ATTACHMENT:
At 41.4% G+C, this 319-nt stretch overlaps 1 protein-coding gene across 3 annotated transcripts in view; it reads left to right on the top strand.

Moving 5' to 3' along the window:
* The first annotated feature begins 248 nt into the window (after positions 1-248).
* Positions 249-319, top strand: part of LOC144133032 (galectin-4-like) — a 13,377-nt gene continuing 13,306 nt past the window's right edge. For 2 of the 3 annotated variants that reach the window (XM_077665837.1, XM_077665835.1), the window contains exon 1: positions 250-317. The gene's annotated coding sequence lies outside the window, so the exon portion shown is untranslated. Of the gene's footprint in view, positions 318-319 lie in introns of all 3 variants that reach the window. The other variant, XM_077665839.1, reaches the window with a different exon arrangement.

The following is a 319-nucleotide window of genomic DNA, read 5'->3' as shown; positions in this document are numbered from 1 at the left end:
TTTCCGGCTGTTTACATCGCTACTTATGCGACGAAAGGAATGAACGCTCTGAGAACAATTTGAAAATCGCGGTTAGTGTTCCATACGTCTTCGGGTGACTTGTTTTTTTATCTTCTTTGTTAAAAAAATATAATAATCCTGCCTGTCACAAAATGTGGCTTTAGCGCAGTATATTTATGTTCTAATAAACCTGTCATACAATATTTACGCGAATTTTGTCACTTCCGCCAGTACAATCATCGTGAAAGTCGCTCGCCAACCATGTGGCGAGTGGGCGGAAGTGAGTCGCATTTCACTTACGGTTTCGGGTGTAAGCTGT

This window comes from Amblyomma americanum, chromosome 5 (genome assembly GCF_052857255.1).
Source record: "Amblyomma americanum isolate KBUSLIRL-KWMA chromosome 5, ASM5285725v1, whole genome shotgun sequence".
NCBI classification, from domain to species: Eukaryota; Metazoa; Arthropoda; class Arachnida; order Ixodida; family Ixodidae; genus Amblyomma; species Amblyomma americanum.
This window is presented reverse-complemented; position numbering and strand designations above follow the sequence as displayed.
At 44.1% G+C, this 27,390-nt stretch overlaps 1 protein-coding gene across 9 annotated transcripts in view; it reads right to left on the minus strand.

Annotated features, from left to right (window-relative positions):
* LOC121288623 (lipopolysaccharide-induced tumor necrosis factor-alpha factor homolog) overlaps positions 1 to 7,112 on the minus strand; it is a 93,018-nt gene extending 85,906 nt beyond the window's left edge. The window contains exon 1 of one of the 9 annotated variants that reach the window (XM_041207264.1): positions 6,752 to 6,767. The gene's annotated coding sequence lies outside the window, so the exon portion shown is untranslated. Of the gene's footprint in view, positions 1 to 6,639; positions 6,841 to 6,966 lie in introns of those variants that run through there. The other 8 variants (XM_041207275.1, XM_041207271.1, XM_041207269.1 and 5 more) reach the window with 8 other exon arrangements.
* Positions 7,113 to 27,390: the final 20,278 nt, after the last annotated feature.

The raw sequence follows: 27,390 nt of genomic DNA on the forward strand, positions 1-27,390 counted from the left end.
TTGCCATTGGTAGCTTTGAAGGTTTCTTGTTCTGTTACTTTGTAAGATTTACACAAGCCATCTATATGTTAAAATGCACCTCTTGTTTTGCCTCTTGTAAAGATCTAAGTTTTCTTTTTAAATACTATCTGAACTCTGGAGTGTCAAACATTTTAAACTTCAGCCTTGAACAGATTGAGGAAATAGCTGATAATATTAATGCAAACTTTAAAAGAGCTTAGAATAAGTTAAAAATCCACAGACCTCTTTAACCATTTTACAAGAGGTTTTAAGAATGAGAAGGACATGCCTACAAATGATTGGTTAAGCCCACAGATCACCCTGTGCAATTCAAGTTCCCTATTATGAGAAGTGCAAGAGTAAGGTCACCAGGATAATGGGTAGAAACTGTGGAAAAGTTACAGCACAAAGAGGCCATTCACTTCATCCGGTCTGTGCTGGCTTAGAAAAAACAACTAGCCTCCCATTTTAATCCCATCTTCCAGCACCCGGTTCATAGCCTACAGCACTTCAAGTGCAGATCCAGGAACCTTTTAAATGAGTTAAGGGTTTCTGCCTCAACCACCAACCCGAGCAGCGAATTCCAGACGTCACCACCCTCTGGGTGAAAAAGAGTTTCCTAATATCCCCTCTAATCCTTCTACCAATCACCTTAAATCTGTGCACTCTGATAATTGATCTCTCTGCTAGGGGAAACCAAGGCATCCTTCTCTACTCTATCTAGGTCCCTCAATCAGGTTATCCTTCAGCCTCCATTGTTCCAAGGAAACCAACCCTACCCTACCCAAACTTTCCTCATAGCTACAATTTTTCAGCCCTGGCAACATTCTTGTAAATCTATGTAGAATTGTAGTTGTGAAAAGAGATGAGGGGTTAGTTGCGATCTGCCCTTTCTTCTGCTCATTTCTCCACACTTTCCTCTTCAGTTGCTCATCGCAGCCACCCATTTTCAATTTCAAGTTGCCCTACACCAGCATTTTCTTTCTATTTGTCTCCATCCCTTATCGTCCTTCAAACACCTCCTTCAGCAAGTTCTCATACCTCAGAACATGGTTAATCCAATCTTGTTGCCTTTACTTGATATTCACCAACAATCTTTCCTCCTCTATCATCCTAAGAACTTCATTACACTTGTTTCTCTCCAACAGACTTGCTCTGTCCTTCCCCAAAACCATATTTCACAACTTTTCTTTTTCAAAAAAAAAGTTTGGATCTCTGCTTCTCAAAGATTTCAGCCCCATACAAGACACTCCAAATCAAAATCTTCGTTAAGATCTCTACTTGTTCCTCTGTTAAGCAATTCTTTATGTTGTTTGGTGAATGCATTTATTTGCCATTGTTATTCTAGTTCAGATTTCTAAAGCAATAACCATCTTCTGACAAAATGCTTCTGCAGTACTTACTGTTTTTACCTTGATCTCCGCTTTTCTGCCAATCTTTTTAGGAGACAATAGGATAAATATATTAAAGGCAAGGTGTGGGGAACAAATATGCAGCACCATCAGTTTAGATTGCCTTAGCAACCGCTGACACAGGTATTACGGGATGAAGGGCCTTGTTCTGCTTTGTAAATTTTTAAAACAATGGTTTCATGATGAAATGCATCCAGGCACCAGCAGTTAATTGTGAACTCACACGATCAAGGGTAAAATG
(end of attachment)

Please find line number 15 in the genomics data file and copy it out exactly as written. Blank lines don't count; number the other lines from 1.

The raw sequence follows: 27,390 nt of genomic DNA on the forward strand, positions 1-27,390 counted from the left end.